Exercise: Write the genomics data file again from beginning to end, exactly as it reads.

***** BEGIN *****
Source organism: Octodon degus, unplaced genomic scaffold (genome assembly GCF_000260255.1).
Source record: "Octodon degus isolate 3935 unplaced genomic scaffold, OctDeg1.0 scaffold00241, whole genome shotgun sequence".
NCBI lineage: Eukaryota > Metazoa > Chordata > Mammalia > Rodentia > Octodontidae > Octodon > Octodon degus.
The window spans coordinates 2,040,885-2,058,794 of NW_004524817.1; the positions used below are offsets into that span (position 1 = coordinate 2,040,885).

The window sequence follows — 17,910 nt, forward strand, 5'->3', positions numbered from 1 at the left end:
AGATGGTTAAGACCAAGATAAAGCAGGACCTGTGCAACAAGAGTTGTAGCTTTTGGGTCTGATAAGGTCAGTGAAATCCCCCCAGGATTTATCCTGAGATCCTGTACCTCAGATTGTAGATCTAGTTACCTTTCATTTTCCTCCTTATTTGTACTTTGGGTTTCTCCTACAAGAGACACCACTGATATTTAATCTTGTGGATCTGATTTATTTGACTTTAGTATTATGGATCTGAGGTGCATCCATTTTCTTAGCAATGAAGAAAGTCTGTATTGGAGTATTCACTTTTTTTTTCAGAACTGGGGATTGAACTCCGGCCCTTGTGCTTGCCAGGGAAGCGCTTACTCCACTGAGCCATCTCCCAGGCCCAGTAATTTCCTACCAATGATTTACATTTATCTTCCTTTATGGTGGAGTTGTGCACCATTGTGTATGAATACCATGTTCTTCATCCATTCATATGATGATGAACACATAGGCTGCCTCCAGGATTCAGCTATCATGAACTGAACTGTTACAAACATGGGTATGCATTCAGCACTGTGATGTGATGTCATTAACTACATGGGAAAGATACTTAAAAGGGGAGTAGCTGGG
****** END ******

Source organism: Octodon degus, unplaced genomic scaffold (genome assembly GCF_000260255.1).
Source record: "Octodon degus isolate 3935 unplaced genomic scaffold, OctDeg1.0 scaffold00241, whole genome shotgun sequence".
NCBI lineage: Eukaryota > Metazoa > Chordata > Mammalia > Rodentia > Octodontidae > Octodon > Octodon degus.
The window spans coordinates 2,040,885-2,058,794 of NW_004524817.1; the positions used below are offsets into that span (position 1 = coordinate 2,040,885).

The window sequence follows — 17,910 nt, forward strand, 5'->3', positions numbered from 1 at the left end:
AGATGGTTAAGACCAAGATAAAGCAGGACCTGTGCAACAAGAGTTGTAGCTTTTGGGTCTGATAAGGTCAGTGAAATCCCCCCAGGATTTATCCTGAGATCCTGTACCTCAGATTGTAGATCTAGTTACCTTTCATTTTCCTCCTTATTTGTACTTTGGGTTTCTCCTACAAGAGACACCACTGATATTTAATCTTGTGGATCTGATTTATTTGACTTTAGTATTATGGATCTGAGGTGCATCCATTTTCTTAGCAATGAAGAAAGTCTGTATTGGAGTATTCACTTTTTTTTTCAGAACTGGGGATTGAACTCCGGCCCTTGTGCTTGCCAGGGAAGCGCTTACTCCACTGAGCCATCTCCCAGGCCCAGTAATTTCCTACCAATGATTTACATTTATCTTCCTTTATGGTGGAGTTGTGCACCATTGTGTATGAATACCATGTTCTTCATCCATTCATATGATGATGAACACATAGGCTGCCTCCAGGATTCAGCTATCATGAACTGAACTGTTACAAACATGGGTATGCATTCAGCACTGTGATGTGATGTCATTAACTACATGGGAAAGATACTTAAAAGGGGAGTAGCTGGG